August 31st, 2010
Portland’s PingGadget purports to take a page from Twitter and a page from Foursquare
Sometimes, there is a better wheel. Sometimes, a market has an 800 lbs gorilla that could use a little toppling. And yes, sometimes, I use inane marketing drivel when I can’t think of any better way to get into an article.
But see? Now we’ve made it through the intro. So I can tell you about PingGadget, a new Portland startup that’s looking to take the best of Twitter’s short format and combine it with Foursquare-esque location information to deliver a new microblogging platform.
PingGadget purports to match location information to short messages in a way that will change the way people think about sending small snippets of text.
The PingGadget service specifically focuses on location-centric benefits and use cases and includes a powerful location and category directory. PingGadget features a 493 city location directory with a custom topic directory, including location-centric topics like jobs, classifieds, recycled goods, events, nightlife, music, and volunteering opportunities.
Now, I say “purports” because honestly, I haven’t seen it yet. I’ve just had a chance to read up on it. And you know what? You may be able to see it first. If you’re available for lunch today.
PingGadget – a new microblogging site started by two 2005 University of Portland graduates (Steve Nguyen and Dennis Moulton) and based in Salem, Oregon – will be hosting a lunch and conducting a demonstration of their software. It will begin at noon, is open to all, and will be located at the Hall of Fame Room inside the Chiles Center on the University of Portland campus, 5000 N. Willamette Blvd.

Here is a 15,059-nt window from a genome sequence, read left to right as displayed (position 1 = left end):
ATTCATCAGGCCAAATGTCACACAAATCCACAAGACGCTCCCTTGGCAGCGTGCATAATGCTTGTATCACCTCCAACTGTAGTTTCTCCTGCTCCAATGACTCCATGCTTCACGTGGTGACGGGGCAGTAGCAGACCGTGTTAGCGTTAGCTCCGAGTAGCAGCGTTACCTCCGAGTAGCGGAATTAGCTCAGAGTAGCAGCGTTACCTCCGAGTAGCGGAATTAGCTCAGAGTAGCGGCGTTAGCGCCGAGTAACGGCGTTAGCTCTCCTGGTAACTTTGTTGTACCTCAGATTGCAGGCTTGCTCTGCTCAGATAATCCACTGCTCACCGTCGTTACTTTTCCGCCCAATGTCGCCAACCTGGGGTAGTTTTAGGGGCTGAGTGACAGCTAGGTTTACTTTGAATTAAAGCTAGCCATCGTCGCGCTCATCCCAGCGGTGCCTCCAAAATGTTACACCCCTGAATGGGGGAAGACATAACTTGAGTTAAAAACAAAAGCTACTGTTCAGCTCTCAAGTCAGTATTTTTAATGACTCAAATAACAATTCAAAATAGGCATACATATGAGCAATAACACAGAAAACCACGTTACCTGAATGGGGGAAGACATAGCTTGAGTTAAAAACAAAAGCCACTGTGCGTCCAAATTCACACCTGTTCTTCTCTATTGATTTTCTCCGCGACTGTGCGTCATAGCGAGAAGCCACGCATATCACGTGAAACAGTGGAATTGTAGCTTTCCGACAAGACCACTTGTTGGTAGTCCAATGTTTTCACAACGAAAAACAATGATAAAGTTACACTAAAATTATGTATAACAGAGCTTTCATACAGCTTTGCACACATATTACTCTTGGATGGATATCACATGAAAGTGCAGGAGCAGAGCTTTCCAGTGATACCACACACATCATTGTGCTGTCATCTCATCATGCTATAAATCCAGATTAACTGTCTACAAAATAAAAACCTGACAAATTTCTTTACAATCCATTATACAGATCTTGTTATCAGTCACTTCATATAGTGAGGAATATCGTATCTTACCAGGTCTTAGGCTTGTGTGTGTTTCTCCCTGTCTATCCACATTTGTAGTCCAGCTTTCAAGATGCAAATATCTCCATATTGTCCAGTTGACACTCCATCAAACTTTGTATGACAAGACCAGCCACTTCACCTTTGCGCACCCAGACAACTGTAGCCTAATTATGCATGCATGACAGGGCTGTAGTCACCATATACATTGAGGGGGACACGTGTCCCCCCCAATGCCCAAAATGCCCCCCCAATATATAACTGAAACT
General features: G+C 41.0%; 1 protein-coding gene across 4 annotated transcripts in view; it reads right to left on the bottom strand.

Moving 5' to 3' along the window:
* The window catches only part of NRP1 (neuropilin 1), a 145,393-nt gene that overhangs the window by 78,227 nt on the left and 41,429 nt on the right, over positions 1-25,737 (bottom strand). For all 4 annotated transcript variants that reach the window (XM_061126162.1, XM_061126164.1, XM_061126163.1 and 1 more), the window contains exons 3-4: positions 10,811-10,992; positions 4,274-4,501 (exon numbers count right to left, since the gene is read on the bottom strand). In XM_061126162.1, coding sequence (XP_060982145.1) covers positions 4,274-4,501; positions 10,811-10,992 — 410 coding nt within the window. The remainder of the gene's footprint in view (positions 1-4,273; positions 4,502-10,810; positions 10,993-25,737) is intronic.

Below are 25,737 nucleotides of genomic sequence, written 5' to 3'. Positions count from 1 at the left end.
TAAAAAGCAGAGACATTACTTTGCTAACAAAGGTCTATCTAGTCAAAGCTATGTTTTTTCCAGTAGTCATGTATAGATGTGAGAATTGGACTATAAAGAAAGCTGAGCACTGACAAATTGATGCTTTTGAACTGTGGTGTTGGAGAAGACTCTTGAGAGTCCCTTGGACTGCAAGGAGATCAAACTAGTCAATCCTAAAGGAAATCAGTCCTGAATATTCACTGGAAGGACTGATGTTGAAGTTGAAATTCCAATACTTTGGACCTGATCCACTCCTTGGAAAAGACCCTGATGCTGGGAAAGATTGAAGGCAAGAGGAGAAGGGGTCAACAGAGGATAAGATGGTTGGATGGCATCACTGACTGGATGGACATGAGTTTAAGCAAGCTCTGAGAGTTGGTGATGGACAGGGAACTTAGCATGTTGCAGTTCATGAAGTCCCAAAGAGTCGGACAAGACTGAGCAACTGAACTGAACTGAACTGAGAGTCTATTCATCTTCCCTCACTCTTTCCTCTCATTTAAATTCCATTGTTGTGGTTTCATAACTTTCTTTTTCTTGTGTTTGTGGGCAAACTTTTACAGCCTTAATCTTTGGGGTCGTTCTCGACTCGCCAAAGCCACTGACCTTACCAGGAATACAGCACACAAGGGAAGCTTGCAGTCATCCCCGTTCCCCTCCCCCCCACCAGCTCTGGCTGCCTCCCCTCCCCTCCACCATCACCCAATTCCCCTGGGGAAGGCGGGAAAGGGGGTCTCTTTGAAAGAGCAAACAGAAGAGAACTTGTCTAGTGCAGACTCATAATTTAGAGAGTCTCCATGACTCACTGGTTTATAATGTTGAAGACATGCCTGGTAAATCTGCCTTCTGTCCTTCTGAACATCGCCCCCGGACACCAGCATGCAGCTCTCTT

So if this sounds like something you might want to see, head on over to UP at noon to get a glimpse. I’ll just sit here and wait for my beta invite.
No, no. Don’t worry about me. You kids run along and have your lunches. With your cool demos and whatnot. I’m sure I’ll be fine.
Granted, this isn’t the first foray into this type of functionality that the Silicon Forest has seen. Far from it. Most long-time Silicon Florist readers will remember that Shizzow, Simler, and CitySpeek all made similar attempts to provide folks with that type of functionality. Shizzow with its location based shouts, Simler with its topical focus, and CitySpeek with its additional features to extend the traditional 140 character format.
And—if they haven’t already—the PingGagdget folks would be wise to seek the counsel of the creators of those products because they are sure to have some interesting tales to tell. (Especially that Ryan Snyder guy, who just happened to get hired on full time at Mozilla, recently.)
One thing is for sure, the market has changed—somewhat drastically even—since some of those previous forays into microblogging. And Twitter has now become a household word. Foursquare isn’t far behind.
Is the time ripe for another platform? We’ll have to see. Whatever the case, we’ll be keeping an eye on this latest entrant into the stream of consciousness, short message world with great interest.
For more information or to get your beta invite, visit PingGadget. For more insight, see this interview from December 2009 with PingGadget CEO Dennis Moulton.